Another thing worth noticing is that the bulls traveled without cows in such large numbers that nobody could have counted them, and so far away from the cows that it was more than 40 leagues from where we began to see the bulls to the place where we began to see the cows. The country they traveled over was so level and smooth that if one looked at them the sky could be seen between their legs, so that if some of them were at a distance they looked like smooth-trunked pines whose tops joined, and if there was only one bull it looked as if there were four pines. When one was near them, it was impossible to see the ground on the other side of them. The reason for all this was that the country seemed as round as if a man should imagine himself in a three-pint measure, and could see the sky at the edge of it, about a crossbow shot from him, and even if a man only lay down on his back he lost sight of the ground.[293] [p544]

I have not written about other things which were seen nor made any mention of them, because they were not of so much importance, although it does not seem right for me to remain silent concerning the fact that they venerate the sign of the cross in the region where the settlements have high houses. For at a spring which was in the plain near Acuco they had across two palms high and as thick as a finger, made of wood with a square twig for its crosspiece, and many little sticks decorated with feathers around it, and numerous withered flowers, which were the offerings.[294] In a graveyard outside the village at Tutahaco there appeared to have been a recent burial. Near the head there was another cross made of two little sticks tied with cotton thread, and dry withered flowers. It certainly seems to me that in some way they must have received some light from the cross of Our Redeemer, Christ, and it may have come by way of India, from whence they proceeded.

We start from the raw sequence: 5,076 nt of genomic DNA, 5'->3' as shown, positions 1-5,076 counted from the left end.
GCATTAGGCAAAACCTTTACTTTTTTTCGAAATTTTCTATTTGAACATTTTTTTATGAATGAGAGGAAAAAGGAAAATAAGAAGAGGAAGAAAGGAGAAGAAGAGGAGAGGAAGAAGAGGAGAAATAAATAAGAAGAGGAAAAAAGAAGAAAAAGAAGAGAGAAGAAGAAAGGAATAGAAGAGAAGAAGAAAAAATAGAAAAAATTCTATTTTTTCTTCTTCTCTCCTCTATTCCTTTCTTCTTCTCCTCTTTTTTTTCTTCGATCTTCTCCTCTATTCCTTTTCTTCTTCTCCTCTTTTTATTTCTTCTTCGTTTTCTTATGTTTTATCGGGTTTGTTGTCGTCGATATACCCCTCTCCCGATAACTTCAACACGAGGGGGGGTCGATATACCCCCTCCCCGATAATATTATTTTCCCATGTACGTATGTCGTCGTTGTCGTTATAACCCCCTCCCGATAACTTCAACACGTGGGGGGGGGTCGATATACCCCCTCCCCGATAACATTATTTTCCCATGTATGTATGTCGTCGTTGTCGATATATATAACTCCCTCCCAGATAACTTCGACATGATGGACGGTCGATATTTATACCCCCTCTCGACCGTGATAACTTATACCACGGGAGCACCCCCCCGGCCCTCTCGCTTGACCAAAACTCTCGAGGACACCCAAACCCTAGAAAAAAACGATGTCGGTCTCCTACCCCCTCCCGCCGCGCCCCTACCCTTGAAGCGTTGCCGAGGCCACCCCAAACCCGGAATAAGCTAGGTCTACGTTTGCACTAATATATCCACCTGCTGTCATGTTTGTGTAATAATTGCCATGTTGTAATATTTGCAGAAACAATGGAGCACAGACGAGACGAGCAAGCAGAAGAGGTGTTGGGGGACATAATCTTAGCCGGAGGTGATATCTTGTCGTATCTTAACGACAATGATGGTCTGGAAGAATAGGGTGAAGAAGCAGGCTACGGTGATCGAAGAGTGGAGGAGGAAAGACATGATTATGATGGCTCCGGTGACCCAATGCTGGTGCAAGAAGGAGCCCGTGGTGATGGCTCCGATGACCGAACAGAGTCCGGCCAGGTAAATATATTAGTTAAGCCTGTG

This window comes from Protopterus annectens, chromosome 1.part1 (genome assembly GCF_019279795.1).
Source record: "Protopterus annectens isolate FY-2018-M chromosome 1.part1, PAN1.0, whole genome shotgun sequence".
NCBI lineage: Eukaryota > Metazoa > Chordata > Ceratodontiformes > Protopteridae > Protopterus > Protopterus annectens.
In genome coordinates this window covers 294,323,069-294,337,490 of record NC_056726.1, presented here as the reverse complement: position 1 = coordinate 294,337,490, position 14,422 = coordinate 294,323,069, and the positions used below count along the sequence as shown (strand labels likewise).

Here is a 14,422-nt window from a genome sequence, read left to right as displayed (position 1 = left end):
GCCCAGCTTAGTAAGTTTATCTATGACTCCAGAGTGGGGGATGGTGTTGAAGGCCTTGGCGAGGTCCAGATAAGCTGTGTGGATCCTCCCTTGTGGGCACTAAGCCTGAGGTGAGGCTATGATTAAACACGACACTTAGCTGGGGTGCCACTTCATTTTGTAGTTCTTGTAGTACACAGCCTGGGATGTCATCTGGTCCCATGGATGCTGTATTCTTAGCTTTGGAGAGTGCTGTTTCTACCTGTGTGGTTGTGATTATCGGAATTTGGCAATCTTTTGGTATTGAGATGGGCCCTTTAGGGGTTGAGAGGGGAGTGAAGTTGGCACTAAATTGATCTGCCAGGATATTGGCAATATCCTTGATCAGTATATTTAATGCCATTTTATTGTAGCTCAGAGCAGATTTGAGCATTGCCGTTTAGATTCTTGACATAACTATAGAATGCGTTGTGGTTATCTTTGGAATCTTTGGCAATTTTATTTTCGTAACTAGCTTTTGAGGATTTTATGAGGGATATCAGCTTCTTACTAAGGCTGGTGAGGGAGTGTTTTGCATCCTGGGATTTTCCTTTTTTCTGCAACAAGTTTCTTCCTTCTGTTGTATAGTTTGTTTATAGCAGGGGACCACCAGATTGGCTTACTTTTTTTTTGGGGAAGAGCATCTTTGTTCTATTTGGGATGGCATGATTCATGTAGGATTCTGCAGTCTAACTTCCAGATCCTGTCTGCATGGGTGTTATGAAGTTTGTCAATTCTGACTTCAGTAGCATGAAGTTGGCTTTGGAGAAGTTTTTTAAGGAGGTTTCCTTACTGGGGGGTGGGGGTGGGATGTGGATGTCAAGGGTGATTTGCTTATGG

Notes:

[290] Ternaux, p. 236: “l’on trouva sur le bord oriental d’un des lacs salés qui sont vers le sud, un endroit qui avait environ une demi-portée de mousquet de longueur, et qui était entièrement couvert d’os de bisons jusqu’à la hauteur de deux toises sur trois de large, ce qui est surprenant dans un pays désert, et où personne n’aurait pu rassembler ces os.”

[291] Compare the Spanish. Ternaux, p. 237: “Ils ont sur la partie antérieure du corps un poil frisé semblable à la laine de moutons, il est tres-fin sur la croupe, et lisse comme la crinière du lion.”

[292] The kersey, or coarse woolen cloth out of which the habits of the Franciscan friars were made. Hence the name, grey friars.

[293] The earliest description of the American buffalo by a European is in Cabeza de Vaca’s Naufragios, fol. xxvii verso (ed 1555): “Alcança aqui vacas y yo las he visto tres vezes, y comido dellas: y paresceme que seran del tamaño de las de España: tiene los cuernos pequeños como moriscas, y el pelo muy largo merino como vna bernia, vnas son pardillas y otras negras: y a mi parescer tienen mejor y mas gruessa carne que de las de aca. De las que no son grandes hazen los indios matas para cubrirse, y de las mayores hazen capatos y rodelas: estas vienen de hazia el norte . . . mas de quatrocietas leguas: y en todo este camino por los valles por donde ellas viene baxan las gentes que por allí habitan y se mantienen dellas, y meten en la tierra grande contidad de cueros.”